16 August 2011
Gospel Thoughts: Insights from the Beginning of Mark.
I like to pay attention to how things start. They often give you insight into what matters most in the future. No one likes to hear a story from the middle point. We know intuitively that the beginning of a story typically lays out foundational issues and behaviors that will be addressed or built upon as the story unfolds.
One of my favorite movies is Unbreakable by M. Night Shyamalan. In Unbreakable the start of the movie is essential to understanding the climax at the end of the movie. The movie starts out introducing us to a man named David Dunn (Bruce Willis) who is obviously depressed. There is an air of sadness, self-contempt and an overall low self-esteem that hovers over David Dunn. The director makes it clear this guy has very little drive or self-worth. He’s not lazy he’s actually a hard worker; he just has very little belief in himself. His co-workers know it; his wife knows it and the opening sequences make it abundantly clear his own son knows it. Everything else that happens in the story pokes at this issue. The major event in the film being a train crash that he's the only survive of, seems to have direct messages and challenges to his self-hatred. The climax of the film (I won’t spoil it) has everything to do with whether he will face his lack of belief in himself. The beginning of the story has everything to do with the end of the story as well as what the main moral of the story is.
This is why I find the beginning of Jesus earthly ministry so illuminating. The opening sequences of the story have a ton to say about the moral (or message) of the whole story of the Gospel. I’m currently studying the book of Mark and have been delightfully bothered by the way the story starts.
A few things occur in the beginning that I think should help us define the Gospel in our communication.
Mark 1:10 - First, Jesus is approved by his Father. God the father speaks these words over his son “this is my son in whom I am very much pleased.” Here Jesus is acting out the entire drama of Israel and in turn humanity. As Jesus is about to face serious and legitimate temptation he receives surety in his identity. Affirmation that he is loved and belongs to the Father was not just a matter of show for onlookers (it’s not necessarily clear if the crowd heard it anyways) these words were intimate and firm words for the benefit of Jesus himself. They were his anchor for facing the challenge of Satan soon to come in the desert. Jesus travels the road that all humanity must walk; but Jesus could face it all because he had treasured the words his father spoke over him. I think this sequence speaks to what should be a significant part of communicating the Gospel. Your belonging is with God, you’re loved by God. No other voices can provide the affirmation and security your identity needs to be the full human God created you to be while being pummeled by the internal pressures and sly temptations of this world.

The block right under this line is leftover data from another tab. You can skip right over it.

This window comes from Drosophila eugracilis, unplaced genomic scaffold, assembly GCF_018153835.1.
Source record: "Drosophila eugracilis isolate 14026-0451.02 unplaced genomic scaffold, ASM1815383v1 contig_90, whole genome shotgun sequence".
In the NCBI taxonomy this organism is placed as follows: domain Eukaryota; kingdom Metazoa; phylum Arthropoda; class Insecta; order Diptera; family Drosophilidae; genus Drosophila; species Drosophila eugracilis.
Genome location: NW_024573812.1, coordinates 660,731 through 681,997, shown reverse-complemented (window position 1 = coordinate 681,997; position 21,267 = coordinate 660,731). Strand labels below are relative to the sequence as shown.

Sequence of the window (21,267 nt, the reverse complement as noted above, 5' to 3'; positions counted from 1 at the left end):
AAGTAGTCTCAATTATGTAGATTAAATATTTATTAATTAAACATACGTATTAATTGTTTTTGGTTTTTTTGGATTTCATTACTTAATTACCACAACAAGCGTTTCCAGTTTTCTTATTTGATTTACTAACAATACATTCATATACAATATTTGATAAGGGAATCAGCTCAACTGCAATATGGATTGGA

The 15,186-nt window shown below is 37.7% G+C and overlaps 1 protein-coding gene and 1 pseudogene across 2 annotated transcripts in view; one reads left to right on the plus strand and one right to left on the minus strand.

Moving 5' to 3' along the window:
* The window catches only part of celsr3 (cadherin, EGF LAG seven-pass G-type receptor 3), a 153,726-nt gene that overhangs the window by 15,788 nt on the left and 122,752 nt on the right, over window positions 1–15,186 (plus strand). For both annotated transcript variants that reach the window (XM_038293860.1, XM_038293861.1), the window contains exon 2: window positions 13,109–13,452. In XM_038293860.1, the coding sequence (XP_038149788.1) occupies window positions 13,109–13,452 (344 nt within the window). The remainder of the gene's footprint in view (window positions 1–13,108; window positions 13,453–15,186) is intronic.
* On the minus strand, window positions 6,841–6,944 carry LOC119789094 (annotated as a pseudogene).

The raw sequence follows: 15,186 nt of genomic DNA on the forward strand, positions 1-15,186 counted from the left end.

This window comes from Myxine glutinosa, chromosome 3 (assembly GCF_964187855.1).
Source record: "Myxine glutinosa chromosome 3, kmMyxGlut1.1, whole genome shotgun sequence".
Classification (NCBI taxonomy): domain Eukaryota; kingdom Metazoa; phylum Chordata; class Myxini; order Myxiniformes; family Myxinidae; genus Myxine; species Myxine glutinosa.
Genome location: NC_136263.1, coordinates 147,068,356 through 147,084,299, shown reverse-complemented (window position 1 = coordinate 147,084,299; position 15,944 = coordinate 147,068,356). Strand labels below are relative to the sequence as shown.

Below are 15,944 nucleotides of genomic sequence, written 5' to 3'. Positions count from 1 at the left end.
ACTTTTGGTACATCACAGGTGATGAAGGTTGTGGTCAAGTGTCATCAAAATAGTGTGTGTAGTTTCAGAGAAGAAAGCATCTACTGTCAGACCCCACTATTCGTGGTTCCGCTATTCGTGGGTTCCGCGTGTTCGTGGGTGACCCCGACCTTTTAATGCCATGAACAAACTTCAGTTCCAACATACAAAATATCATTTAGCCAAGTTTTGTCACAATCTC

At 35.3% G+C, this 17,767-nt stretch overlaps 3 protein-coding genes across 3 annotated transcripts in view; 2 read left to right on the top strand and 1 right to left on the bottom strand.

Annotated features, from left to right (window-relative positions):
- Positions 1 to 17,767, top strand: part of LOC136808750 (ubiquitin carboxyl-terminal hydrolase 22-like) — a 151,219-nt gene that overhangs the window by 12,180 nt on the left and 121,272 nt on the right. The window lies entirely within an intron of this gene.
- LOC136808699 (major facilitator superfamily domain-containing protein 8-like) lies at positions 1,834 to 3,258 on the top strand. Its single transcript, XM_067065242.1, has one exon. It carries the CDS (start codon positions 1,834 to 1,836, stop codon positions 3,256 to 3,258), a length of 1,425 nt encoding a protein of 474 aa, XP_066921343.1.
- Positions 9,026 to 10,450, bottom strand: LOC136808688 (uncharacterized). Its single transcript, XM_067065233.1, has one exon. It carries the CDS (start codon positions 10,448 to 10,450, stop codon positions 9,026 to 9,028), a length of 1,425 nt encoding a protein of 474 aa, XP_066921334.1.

Mark 1:15 - Second, Jesus declares an earthly but supernatural Kingdom is coming: “The time has come; the Kingdom of God is arriving soon, turn and believe this good news!” The backdrop is that this arriving Kingdom of Jesus is going to collide with already existing kingdoms so it is essential to turn from living, working, protecting and giving allegiance to other kingdoms to participate in the Kingdom of God. For the audience hearing this real-time (Israel) it meant turning from social and political agendas which Israel was in bondage to. They had a gripping allegiance to ancestry, their land, their temple, their laws and their status. Jesus is calling them out to leave it all behind in order to participate in the new and arriving Kingdom of God. I think this sequence speaks to what should be a significant part of communicating the Gospel. Other kingdoms exist that are calling you to identify with them, work for them and protect them. But the Kingdom of God is here and now. It is breaking in and calling for you to abandon other kingdoms to join the underground movement that is taking hold through the leadership of Jesus.
Mark 1: 17 - Third, Jesus immediately recruits people to work for this coming Kingdom. Just as Abraham was called to “Leave your country and your father’s house and go to the land I will show you.” Jesus invites the new disciples to leave their family businesses, old affiliations and cultural identities to follow Him. Notice there is not talk of personal sin/vices or heaven, the emphasis is less on a “decision for Christ” but more on the fundamental reordering of their everyday world. This is not a call out of the world but a call in a reordering of everything. This is a call to a life shaped by a new allegiance, a new community of people and new line of work. I think this sequence speaks to what should be a significant part of communicating the Gospel. What you think defines you, who you think you need to be should submit to King Jesus. If you really want to be somebody, come follow Jesus. The rest will take care of itself; everything else will fall into place if you first come work for King Jesus. He’s not interested in mental assent to doctrines or heart assent to comfort over your eternal destiny; he’s asking you to reorder your life to make supreme space for him to lead you into building for the Kingdom of God.
I’m convinced that what goes down in the beginning of this story is speaking to the larger message we should project from the life of Jesus. The beginning of Jesus ministry informs the Gospel. This is where the story starts.